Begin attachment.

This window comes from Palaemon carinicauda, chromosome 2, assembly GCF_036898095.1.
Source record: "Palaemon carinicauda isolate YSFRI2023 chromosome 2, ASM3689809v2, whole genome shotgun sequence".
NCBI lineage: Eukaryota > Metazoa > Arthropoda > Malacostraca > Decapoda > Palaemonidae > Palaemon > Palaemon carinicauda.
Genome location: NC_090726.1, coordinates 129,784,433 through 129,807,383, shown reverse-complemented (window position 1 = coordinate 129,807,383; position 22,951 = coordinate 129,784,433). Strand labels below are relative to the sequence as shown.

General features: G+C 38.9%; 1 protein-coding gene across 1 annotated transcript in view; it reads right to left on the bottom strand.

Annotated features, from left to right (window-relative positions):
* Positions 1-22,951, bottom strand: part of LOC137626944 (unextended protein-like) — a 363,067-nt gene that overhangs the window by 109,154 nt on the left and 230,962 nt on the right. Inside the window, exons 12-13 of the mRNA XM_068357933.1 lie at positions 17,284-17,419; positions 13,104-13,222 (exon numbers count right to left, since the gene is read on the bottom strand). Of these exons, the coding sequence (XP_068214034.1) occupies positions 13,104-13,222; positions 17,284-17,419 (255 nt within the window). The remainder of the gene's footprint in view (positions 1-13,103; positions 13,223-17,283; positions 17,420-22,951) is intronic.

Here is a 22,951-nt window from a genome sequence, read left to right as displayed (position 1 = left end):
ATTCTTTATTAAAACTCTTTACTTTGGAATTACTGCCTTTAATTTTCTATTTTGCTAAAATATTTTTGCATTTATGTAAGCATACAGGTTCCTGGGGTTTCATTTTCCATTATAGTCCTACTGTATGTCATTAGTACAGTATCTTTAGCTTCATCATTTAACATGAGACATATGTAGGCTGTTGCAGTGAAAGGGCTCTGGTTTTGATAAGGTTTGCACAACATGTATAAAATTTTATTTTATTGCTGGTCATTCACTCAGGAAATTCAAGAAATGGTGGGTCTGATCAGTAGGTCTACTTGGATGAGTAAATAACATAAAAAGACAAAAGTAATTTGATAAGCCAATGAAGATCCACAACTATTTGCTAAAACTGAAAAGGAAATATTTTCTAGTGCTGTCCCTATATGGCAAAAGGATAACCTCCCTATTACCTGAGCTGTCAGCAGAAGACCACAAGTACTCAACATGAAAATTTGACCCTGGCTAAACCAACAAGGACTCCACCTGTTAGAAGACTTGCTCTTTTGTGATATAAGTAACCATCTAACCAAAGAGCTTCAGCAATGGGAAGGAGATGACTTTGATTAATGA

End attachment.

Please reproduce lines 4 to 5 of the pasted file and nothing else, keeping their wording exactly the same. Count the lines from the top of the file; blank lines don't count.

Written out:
Genome location: NC_090726.1, coordinates 129,784,433 through 129,807,383, shown reverse-complemented (window position 1 = coordinate 129,807,383; position 22,951 = coordinate 129,784,433). Strand labels below are relative to the sequence as shown.

General features: G+C 38.9%; 1 protein-coding gene across 1 annotated transcript in view; it reads right to left on the bottom strand.